The family of a Mexican man who was shot and killed by
The suit, filed Wednesday in federal court in Laredo, Texas, is the latest to argue that constitutional civil rights protections against excessive force should apply to noncitizens who are in Mexico.
Last month, a federal appeals court ruled that an agent could be sued for killing a 15-year-old Mexican boy in response to a rock throwing incident in El Paso, though the decision is being appealed.
The latest complaint stems from the killing of Guillermo Arevalo Pedraza, 37, who was shot on Sept. 3, 2012, while having a riverside picnic with his family on the Mexican side of the Rio Grande, in Nuevo Laredo.
Shortly before the shooting, a Border Patrol boat had tried to apprehend a man in the river who was trying to swim back to the Mexican side, presumably to avoid arrest.
When the swimmer appeared to struggle, people in a park on the Mexican side started shouting at the agents in the boat to leave him alone.
Agents fired toward the shore and hit Pedraza, who was on a picnic with his wife, Nora Isabel Lam Gallegos, and two daughters.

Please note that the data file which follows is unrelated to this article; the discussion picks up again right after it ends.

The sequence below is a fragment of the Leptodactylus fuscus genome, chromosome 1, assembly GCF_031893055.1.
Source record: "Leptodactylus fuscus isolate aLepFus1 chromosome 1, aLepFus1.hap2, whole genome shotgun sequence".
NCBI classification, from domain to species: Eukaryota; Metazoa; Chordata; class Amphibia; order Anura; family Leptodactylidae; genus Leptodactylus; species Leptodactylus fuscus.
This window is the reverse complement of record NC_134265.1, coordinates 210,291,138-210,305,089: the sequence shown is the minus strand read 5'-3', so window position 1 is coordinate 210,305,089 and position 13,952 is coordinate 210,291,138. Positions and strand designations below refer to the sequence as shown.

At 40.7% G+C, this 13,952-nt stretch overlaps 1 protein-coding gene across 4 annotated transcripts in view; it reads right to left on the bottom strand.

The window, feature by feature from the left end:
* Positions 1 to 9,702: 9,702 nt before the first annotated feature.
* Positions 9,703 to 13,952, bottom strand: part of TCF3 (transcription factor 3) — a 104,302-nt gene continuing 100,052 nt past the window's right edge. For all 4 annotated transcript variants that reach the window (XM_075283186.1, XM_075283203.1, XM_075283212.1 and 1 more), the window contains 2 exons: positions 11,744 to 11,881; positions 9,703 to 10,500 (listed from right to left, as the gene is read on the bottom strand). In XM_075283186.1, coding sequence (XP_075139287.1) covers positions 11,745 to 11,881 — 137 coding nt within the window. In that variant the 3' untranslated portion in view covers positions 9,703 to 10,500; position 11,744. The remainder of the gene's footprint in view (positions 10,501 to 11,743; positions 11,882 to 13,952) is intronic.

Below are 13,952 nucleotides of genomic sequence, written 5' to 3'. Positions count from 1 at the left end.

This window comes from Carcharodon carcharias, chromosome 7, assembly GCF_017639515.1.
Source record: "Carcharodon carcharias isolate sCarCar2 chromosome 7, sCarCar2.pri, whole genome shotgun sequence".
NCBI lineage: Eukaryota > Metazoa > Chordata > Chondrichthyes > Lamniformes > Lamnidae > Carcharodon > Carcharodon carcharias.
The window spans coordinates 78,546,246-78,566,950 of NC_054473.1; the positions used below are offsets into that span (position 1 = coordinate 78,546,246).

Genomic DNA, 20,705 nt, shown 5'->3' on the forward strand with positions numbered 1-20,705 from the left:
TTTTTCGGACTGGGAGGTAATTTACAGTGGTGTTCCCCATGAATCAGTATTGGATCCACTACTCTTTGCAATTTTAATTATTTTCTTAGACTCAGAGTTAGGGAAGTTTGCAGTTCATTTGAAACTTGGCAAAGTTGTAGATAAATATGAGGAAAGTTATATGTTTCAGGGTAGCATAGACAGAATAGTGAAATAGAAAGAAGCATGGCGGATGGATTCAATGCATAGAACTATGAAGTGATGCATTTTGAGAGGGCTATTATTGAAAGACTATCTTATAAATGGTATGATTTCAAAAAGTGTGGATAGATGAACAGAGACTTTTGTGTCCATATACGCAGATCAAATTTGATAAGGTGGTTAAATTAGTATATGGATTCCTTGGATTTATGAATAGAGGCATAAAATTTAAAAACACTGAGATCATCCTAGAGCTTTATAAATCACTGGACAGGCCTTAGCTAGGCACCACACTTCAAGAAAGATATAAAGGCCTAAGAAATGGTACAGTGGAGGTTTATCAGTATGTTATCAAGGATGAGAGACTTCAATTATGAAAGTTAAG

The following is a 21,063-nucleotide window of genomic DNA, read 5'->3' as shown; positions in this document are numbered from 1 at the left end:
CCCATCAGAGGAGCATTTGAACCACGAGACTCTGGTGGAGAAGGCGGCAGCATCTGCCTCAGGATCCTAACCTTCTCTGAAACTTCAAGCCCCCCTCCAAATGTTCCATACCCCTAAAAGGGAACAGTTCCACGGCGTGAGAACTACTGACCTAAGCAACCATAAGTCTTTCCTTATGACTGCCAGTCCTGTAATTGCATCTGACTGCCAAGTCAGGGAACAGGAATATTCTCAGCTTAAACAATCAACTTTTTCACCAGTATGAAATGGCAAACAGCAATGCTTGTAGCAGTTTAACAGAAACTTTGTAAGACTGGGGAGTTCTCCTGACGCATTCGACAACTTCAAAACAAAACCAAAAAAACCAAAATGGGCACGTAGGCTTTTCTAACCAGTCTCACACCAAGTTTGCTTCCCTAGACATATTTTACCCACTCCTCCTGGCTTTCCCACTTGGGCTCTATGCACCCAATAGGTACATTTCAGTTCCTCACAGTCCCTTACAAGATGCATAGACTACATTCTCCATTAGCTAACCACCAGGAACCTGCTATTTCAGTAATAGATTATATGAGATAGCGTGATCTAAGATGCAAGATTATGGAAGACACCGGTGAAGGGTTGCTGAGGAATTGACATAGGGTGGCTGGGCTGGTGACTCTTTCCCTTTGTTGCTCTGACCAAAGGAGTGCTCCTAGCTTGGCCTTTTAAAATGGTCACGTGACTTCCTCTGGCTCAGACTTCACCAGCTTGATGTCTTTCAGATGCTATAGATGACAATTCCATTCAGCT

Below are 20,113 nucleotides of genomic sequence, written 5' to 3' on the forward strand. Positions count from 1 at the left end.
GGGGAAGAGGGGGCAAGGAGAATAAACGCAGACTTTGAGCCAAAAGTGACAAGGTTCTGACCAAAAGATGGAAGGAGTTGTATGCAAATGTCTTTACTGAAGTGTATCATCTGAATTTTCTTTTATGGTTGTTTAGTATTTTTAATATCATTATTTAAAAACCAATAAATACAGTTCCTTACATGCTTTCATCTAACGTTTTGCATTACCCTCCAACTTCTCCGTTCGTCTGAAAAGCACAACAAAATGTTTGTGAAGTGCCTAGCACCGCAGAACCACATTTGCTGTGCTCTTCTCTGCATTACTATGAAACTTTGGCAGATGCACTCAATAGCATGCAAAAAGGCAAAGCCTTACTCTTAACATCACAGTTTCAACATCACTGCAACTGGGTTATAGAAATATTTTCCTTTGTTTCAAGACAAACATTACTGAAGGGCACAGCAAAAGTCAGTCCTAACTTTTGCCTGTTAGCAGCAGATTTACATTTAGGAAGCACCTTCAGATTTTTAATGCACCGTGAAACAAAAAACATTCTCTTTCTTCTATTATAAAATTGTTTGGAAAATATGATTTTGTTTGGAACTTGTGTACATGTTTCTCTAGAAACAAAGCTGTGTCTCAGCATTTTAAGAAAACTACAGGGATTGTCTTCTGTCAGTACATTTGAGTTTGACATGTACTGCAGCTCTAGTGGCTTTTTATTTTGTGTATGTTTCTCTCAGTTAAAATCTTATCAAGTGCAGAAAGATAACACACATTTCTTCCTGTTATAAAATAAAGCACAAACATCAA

After the shooting, the Border Patrol said people on shore were throwing rocks at the boat.
The lawsuit filed Wednesday says witnesses dispute that account and say no rocks were thrown. Even if there were, the suit says, the agents did not have to shoot.
"Clearly they weren't in any danger, not even an inkling of danger," said Robert Hilliard, the Corpus Christi attorney who filed the suit. "They could easily have moved the boat 40 yards upstream."
U.S. officials have not identified the agents involved or released other details, saying the case is under a grand jury investigation.
The lawsuit says the fatal shots were fired by agent Christopher W. Boatwright.
Sara A. Melendez-De Los Santos, the Border Patrol public affairs officer in Laredo, said in an email that the agency "cannot comment on pending litigation" and that Boatwright also would not comment because of the investigation and lawsuit.
The lawsuit argues that Border Patrol policy allowed agents to shoot at rock throwers "regardless of whether the alleged rock-throwing posed an imminent risk of death or serious injury."
Earlier this year, the agency announced new use-of-force guidelines that say agents should try to seek cover or retreat when faced with rock attacks.